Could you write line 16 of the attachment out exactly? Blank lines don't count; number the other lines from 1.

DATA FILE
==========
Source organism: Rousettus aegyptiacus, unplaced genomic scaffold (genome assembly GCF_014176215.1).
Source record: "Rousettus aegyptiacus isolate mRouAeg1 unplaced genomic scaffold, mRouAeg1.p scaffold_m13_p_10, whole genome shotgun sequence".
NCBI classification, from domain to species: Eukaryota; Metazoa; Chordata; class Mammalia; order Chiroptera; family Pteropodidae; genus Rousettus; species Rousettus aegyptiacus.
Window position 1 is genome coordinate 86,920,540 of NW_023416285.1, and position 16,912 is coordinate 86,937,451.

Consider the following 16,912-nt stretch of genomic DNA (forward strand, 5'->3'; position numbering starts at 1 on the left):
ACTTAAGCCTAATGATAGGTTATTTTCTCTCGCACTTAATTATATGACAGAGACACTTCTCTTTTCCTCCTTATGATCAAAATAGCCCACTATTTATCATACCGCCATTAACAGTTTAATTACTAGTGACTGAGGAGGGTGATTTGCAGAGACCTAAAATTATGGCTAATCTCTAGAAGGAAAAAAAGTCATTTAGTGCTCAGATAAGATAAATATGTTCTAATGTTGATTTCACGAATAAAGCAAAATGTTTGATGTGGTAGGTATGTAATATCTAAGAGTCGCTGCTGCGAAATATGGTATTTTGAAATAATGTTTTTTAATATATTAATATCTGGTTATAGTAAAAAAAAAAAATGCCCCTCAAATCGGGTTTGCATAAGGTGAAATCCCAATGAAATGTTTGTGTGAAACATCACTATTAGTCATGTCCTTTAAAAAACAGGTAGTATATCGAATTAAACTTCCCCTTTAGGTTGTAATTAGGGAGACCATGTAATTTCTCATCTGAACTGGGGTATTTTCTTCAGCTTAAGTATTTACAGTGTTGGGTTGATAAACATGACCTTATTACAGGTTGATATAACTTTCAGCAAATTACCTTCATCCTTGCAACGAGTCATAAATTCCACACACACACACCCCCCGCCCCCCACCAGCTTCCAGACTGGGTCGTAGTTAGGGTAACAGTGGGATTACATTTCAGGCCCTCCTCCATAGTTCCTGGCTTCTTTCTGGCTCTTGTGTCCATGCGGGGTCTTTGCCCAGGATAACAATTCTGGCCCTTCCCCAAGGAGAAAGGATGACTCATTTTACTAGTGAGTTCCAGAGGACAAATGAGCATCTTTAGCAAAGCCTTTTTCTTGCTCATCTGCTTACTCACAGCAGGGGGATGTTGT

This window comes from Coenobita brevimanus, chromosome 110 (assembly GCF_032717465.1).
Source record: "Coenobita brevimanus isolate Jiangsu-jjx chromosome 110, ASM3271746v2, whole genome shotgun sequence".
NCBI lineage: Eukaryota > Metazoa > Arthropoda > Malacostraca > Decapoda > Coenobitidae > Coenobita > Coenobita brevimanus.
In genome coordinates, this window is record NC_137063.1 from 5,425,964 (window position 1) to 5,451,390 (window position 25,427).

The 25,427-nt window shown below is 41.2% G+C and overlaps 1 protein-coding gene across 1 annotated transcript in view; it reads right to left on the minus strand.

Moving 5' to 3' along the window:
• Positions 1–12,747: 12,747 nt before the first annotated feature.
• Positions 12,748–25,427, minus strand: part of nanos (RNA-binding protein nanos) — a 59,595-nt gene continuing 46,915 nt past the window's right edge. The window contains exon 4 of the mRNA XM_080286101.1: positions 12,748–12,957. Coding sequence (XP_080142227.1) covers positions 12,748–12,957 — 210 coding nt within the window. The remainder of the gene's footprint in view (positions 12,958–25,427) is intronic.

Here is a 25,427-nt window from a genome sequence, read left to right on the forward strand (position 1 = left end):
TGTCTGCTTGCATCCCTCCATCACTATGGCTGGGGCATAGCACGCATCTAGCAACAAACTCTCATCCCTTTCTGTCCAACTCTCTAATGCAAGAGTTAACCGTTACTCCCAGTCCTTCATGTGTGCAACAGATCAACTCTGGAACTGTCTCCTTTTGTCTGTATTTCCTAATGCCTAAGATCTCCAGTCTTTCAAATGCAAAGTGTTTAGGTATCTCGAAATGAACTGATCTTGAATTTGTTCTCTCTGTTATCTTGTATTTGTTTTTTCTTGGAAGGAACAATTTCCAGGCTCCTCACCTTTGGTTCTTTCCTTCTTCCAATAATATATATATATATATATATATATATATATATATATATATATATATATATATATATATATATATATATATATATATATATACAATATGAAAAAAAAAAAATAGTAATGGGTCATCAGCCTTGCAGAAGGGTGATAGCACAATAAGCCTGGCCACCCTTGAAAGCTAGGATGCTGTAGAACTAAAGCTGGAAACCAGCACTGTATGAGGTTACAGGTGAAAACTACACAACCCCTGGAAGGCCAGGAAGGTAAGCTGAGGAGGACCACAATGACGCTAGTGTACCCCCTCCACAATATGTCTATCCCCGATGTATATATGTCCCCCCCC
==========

TGTCTGCTTGCATCCCTCCATCACTATGGCTGGGGCATAGCACGCATCTAGCAACAAACTCTCATCCCTTTCTGTCCAACTCTCTAATGCAAGAGTTAACCGTTACTCCCAGTCCTTCATGTGTGCAACAGATCAACTCTGGAACTGTCTCCTTTTGTCTGTATTTCCTAATGCCTAAGATCTCCAGTCTTTCAAATGCAAAGTGTTTAGGTATCTCGAAATGAACTGATCTTGAATTTGTTCTCTCTGTTATCTTGTATTTGTTTTTTCTTGGAAGGAACAATTTCCAGGCTCCTCACCTTTGGTTCTTTCCTTCTTCCAATAATATATATATATATATATATATATATATATATATATATATATATATATATATATATATATATATATATATATATATATATACAATATGAAAAAAAAAAAATAGTAATGGGTCATCAGCCTTGCAGAAGGGTGATAGCACAATAAGCCTGGCCACCCTTGAAAGCTAGGATGCTGTAGAACTAAAGCTGGAAACCAGCACTGTATGAGGTTACAGGTGAAAACTACACAACCCCTGGAAGGCCAGGAAGGTAAGCTGAGGAGGACCACAATGACGCTAGTGTACCCCCTCCACAATATGTCTATCCCCGATGTATATATGTCCCCCCCC